JOHN DEERE DONATES PLUSJACK WALKING HARVESTER TO LUSTO (FEB 17, 2011)
One the most advanced forestry machines ever built — the unique Plusjack Walking Harvester — can now be viewed at Lusto, The Finnish Forest Museum, in Punkaharju, Finland.
The Plusjack Walking Harvester was developed in 1999 by Plustech, the advanced research and development unit of Timberjack, now a John Deere company. Ahead of its time in the ’90s, the unique Plusjack Harvester never made it into production. Nevertheless, the prototype clearly shows the advantages of its no-wheel design: The environmentally friendly harvester can operate on very steep and uneven ground, move in any direction, and turn on the spot. And, its footprints on the forest floor are almost invisible.
But while Plusjack’s footprint might be invisible on the forest floor, it is not unknown in forestry history. “The same technology that was used in developing the walking machine is also used for the technology in all our harvesters,” says Marja-Liisa Bijmolt, Marketing Manager, John Deere Forestry. “The walking machine video in YouTube has been viewed more than one million times, and even now, over 10 years after Plusjack’s first public deputation — we still receive inquiries for photos and videos from around the world,” Bijmolt continues.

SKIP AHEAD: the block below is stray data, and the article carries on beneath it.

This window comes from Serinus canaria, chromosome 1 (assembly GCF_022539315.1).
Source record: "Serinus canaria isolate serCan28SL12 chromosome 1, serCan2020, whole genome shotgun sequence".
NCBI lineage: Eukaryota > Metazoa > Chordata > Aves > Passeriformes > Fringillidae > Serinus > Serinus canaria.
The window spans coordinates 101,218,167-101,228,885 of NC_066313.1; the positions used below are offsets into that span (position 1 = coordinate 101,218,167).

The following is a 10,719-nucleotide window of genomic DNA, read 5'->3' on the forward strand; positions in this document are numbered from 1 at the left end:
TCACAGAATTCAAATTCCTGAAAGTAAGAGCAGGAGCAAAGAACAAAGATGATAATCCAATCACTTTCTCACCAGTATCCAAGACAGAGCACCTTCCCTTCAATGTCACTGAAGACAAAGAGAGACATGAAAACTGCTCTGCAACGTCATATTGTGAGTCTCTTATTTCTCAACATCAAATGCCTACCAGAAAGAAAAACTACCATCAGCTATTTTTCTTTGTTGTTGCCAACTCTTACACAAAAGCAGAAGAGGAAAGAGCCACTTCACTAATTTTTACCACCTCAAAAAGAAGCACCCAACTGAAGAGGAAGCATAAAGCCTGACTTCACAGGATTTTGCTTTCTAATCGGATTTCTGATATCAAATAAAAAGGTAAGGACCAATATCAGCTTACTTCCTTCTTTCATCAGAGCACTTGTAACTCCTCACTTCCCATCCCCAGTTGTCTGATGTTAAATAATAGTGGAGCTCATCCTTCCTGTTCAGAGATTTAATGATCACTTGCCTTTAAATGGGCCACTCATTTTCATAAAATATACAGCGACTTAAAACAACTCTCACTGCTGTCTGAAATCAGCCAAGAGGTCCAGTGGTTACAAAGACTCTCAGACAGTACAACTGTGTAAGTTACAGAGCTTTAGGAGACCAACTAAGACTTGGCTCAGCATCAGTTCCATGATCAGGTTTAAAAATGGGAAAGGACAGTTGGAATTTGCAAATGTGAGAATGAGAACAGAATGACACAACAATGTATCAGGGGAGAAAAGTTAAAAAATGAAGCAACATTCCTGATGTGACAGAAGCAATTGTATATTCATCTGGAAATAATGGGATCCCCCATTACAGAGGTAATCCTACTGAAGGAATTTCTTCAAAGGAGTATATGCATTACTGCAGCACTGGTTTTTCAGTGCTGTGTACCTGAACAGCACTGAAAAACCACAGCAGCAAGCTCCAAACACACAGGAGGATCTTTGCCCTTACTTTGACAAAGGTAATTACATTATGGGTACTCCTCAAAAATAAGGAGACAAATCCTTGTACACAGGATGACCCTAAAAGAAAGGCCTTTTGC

Plusjack was donated to Lusto, The Finnish Forest Museum, at a ceremony attended by Lusto personnel, by participants who prepared the machine for display, and by representatives from John Deere Forestry. The Plusjack is now part of the museum’s permanent exhibition, which ranges from forestry machinery of the early 20th century up to the latest designs. According to Lusto Exhibition Manager Pekka Lehonkoski, the Plusjack is a great addition to the collection, since it depicts the leading role played by Finnish companies in the development of state-of-the-art forestry machine technology.
“The Plusjack is a fine example of cutting-edge Finnish engineering skills. It represents strong confidence in technology, as it was especially designed for extremely difficult terrain,” stated Lehonkoski at the donation ceremony at Lusto.
Might have to go check it out